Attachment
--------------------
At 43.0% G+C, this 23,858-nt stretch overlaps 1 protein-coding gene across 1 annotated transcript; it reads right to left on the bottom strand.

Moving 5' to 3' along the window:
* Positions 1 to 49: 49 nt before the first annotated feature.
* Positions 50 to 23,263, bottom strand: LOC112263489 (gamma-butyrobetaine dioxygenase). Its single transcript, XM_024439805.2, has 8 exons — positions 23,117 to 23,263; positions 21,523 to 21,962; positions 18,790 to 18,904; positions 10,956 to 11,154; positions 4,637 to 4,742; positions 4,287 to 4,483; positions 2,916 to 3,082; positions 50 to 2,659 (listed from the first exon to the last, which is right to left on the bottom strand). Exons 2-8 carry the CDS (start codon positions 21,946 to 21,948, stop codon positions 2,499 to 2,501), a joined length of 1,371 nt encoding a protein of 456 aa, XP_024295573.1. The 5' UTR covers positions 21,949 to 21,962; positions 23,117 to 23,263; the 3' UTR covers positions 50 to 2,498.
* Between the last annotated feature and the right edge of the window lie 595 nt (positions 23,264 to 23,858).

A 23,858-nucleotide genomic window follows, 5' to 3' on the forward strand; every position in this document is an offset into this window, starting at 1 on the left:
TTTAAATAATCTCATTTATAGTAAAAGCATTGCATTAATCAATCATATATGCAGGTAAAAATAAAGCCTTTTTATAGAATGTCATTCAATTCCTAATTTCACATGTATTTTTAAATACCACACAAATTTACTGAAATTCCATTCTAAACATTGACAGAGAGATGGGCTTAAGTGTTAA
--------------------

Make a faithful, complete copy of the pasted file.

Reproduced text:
At 43.0% G+C, this 23,858-nt stretch overlaps 1 protein-coding gene across 1 annotated transcript; it reads right to left on the bottom strand.

Moving 5' to 3' along the window:
* Positions 1 to 49: 49 nt before the first annotated feature.
* Positions 50 to 23,263, bottom strand: LOC112263489 (gamma-butyrobetaine dioxygenase). Its single transcript, XM_024439805.2, has 8 exons — positions 23,117 to 23,263; positions 21,523 to 21,962; positions 18,790 to 18,904; positions 10,956 to 11,154; positions 4,637 to 4,742; positions 4,287 to 4,483; positions 2,916 to 3,082; positions 50 to 2,659 (listed from the first exon to the last, which is right to left on the bottom strand). Exons 2-8 carry the CDS (start codon positions 21,946 to 21,948, stop codon positions 2,499 to 2,501), a joined length of 1,371 nt encoding a protein of 456 aa, XP_024295573.1. The 5' UTR covers positions 21,949 to 21,962; positions 23,117 to 23,263; the 3' UTR covers positions 50 to 2,498.
* Between the last annotated feature and the right edge of the window lie 595 nt (positions 23,264 to 23,858).

A 23,858-nucleotide genomic window follows, 5' to 3' on the forward strand; every position in this document is an offset into this window, starting at 1 on the left:
TTTAAATAATCTCATTTATAGTAAAAGCATTGCATTAATCAATCATATATGCAGGTAAAAATAAAGCCTTTTTATAGAATGTCATTCAATTCCTAATTTCACATGTATTTTTAAATACCACACAAATTTACTGAAATTCCATTCTAAACATTGACAGAGAGATGGGCTTAAGTGTTAA